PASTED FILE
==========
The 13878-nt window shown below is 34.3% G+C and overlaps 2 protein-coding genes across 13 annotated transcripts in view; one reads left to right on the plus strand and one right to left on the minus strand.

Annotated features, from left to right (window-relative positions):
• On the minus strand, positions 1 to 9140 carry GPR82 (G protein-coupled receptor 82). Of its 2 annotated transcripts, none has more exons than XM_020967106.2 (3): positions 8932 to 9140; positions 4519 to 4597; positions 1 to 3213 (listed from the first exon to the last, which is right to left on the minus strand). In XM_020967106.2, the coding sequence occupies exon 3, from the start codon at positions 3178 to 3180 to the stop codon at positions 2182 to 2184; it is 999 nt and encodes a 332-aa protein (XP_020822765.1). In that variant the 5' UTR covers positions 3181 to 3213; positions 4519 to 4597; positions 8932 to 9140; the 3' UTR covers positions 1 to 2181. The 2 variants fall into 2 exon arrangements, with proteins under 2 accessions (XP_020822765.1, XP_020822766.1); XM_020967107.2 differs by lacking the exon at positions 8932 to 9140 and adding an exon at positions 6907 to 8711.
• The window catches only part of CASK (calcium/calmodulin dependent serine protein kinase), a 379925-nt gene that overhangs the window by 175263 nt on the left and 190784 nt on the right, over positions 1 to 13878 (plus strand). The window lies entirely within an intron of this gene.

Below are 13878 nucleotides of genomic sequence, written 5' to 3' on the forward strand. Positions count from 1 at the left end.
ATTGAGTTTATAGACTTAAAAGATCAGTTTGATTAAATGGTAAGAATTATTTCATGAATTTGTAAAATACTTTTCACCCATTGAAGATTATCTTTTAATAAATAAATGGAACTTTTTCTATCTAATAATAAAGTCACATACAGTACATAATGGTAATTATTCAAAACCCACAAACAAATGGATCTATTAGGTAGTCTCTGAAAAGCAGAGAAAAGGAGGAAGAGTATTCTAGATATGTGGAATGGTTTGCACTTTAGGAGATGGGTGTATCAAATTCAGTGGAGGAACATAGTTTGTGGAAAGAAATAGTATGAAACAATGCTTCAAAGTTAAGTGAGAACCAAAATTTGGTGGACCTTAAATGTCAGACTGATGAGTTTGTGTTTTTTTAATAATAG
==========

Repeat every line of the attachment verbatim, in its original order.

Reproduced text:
The 13878-nt window shown below is 34.3% G+C and overlaps 2 protein-coding genes across 13 annotated transcripts in view; one reads left to right on the plus strand and one right to left on the minus strand.

Annotated features, from left to right (window-relative positions):
• On the minus strand, positions 1 to 9140 carry GPR82 (G protein-coupled receptor 82). Of its 2 annotated transcripts, none has more exons than XM_020967106.2 (3): positions 8932 to 9140; positions 4519 to 4597; positions 1 to 3213 (listed from the first exon to the last, which is right to left on the minus strand). In XM_020967106.2, the coding sequence occupies exon 3, from the start codon at positions 3178 to 3180 to the stop codon at positions 2182 to 2184; it is 999 nt and encodes a 332-aa protein (XP_020822765.1). In that variant the 5' UTR covers positions 3181 to 3213; positions 4519 to 4597; positions 8932 to 9140; the 3' UTR covers positions 1 to 2181. The 2 variants fall into 2 exon arrangements, with proteins under 2 accessions (XP_020822765.1, XP_020822766.1); XM_020967107.2 differs by lacking the exon at positions 8932 to 9140 and adding an exon at positions 6907 to 8711.
• The window catches only part of CASK (calcium/calmodulin dependent serine protein kinase), a 379925-nt gene that overhangs the window by 175263 nt on the left and 190784 nt on the right, over positions 1 to 13878 (plus strand). The window lies entirely within an intron of this gene.

Below are 13878 nucleotides of genomic sequence, written 5' to 3' on the forward strand. Positions count from 1 at the left end.
ATTGAGTTTATAGACTTAAAAGATCAGTTTGATTAAATGGTAAGAATTATTTCATGAATTTGTAAAATACTTTTCACCCATTGAAGATTATCTTTTAATAAATAAATGGAACTTTTTCTATCTAATAATAAAGTCACATACAGTACATAATGGTAATTATTCAAAACCCACAAACAAATGGATCTATTAGGTAGTCTCTGAAAAGCAGAGAAAAGGAGGAAGAGTATTCTAGATATGTGGAATGGTTTGCACTTTAGGAGATGGGTGTATCAAATTCAGTGGAGGAACATAGTTTGTGGAAAGAAATAGTATGAAACAATGCTTCAAAGTTAAGTGAGAACCAAAATTTGGTGGACCTTAAATGTCAGACTGATGAGTTTGTGTTTTTTTAATAATAG